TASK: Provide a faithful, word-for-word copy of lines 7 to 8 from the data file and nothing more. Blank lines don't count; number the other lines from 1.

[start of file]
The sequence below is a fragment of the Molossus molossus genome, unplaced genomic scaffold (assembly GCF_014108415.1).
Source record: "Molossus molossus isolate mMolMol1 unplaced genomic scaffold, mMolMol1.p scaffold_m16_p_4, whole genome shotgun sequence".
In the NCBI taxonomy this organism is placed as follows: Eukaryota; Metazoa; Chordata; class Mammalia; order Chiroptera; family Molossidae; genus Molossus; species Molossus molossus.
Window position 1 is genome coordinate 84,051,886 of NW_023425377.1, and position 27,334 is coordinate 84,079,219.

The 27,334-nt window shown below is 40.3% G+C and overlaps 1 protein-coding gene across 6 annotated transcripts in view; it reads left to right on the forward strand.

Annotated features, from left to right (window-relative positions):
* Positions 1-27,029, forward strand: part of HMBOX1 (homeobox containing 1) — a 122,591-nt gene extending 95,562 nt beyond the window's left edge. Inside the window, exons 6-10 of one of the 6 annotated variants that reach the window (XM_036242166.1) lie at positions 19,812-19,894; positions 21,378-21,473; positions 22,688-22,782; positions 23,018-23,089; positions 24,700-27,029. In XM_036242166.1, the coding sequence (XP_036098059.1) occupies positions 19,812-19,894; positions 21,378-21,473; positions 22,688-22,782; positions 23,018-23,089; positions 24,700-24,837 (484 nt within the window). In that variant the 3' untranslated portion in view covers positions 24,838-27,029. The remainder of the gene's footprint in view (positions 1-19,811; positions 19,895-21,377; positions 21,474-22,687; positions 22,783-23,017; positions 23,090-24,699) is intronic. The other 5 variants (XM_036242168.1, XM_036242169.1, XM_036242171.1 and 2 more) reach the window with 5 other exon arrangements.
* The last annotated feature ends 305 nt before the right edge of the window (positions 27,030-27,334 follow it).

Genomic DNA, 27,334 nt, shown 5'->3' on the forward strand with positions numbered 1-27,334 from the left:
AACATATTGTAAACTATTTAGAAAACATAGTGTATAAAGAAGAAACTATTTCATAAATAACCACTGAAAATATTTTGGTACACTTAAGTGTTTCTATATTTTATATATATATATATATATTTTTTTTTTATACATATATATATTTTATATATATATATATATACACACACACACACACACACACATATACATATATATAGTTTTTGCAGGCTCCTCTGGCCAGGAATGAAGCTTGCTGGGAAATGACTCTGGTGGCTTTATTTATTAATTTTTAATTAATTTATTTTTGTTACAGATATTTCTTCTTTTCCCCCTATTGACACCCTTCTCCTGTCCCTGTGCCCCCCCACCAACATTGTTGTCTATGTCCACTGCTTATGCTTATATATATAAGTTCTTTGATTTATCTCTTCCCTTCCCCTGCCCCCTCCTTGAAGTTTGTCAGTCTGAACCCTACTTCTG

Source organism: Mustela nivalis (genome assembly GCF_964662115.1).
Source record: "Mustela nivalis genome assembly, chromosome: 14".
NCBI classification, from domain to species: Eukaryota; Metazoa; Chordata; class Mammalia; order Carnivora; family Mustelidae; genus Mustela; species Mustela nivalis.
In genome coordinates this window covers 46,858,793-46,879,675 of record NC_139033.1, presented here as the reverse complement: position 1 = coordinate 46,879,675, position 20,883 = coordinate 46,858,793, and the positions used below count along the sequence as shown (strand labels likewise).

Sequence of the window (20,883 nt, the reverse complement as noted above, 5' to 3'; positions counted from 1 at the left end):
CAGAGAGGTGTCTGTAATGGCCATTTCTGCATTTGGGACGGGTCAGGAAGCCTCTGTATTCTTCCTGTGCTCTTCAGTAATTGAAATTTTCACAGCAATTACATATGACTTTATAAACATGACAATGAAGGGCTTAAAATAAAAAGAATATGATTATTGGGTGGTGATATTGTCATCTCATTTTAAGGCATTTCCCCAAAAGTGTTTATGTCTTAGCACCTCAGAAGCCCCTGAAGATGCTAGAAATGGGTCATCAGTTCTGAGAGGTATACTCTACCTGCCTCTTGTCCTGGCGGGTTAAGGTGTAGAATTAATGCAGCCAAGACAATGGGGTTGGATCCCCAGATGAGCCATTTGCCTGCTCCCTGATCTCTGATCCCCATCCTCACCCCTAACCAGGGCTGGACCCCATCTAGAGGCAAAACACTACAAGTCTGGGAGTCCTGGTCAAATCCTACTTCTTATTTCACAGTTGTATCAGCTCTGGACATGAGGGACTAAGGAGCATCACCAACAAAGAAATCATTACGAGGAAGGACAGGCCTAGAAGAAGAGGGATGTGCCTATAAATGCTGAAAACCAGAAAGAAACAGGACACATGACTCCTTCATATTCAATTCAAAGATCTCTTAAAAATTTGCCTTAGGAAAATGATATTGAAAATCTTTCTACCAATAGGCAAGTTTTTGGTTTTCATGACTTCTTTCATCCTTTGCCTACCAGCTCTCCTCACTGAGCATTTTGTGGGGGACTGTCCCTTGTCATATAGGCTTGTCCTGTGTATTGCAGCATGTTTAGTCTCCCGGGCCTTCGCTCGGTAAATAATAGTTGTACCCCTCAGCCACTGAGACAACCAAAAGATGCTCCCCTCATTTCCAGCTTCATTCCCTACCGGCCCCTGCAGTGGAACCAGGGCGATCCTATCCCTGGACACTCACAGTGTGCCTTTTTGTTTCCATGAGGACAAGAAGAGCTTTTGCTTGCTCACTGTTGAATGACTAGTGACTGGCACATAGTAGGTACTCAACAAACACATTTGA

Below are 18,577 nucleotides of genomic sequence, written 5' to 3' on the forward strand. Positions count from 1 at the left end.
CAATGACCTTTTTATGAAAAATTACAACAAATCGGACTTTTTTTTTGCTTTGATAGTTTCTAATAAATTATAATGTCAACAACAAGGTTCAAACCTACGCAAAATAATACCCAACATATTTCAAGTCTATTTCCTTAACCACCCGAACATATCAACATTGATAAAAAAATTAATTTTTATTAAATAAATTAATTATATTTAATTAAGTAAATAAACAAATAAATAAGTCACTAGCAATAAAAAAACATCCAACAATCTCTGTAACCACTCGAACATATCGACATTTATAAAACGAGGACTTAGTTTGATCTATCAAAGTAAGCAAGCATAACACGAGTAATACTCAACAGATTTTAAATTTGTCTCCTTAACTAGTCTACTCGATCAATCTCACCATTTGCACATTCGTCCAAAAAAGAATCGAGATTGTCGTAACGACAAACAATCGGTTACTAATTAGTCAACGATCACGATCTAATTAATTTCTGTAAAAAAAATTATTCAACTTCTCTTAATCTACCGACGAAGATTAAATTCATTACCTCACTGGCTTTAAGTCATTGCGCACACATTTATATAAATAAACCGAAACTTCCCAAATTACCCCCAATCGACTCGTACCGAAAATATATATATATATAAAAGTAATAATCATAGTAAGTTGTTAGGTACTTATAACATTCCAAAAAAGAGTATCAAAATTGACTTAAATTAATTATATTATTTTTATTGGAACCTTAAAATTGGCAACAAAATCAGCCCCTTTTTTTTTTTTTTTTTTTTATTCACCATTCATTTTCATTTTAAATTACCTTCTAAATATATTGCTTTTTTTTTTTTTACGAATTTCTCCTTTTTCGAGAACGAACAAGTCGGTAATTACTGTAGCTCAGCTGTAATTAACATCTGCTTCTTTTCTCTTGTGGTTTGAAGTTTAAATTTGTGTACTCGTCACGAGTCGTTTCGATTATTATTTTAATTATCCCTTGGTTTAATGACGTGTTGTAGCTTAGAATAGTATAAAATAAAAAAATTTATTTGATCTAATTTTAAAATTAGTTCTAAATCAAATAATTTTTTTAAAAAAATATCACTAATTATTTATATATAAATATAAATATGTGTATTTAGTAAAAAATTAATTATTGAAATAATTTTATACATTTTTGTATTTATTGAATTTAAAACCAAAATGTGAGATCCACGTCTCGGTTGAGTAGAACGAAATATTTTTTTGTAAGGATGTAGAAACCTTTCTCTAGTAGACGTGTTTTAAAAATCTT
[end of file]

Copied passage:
* Positions 1-27,029, forward strand: part of HMBOX1 (homeobox containing 1) — a 122,591-nt gene extending 95,562 nt beyond the window's left edge. Inside the window, exons 6-10 of one of the 6 annotated variants that reach the window (XM_036242166.1) lie at positions 19,812-19,894; positions 21,378-21,473; positions 22,688-22,782; positions 23,018-23,089; positions 24,700-27,029. In XM_036242166.1, the coding sequence (XP_036098059.1) occupies positions 19,812-19,894; positions 21,378-21,473; positions 22,688-22,782; positions 23,018-23,089; positions 24,700-24,837 (484 nt within the window). In that variant the 3' untranslated portion in view covers positions 24,838-27,029. The remainder of the gene's footprint in view (positions 1-19,811; positions 19,895-21,377; positions 21,474-22,687; positions 22,783-23,017; positions 23,090-24,699) is intronic. The other 5 variants (XM_036242168.1, XM_036242169.1, XM_036242171.1 and 2 more) reach the window with 5 other exon arrangements.
* The last annotated feature ends 305 nt before the right edge of the window (positions 27,030-27,334 follow it).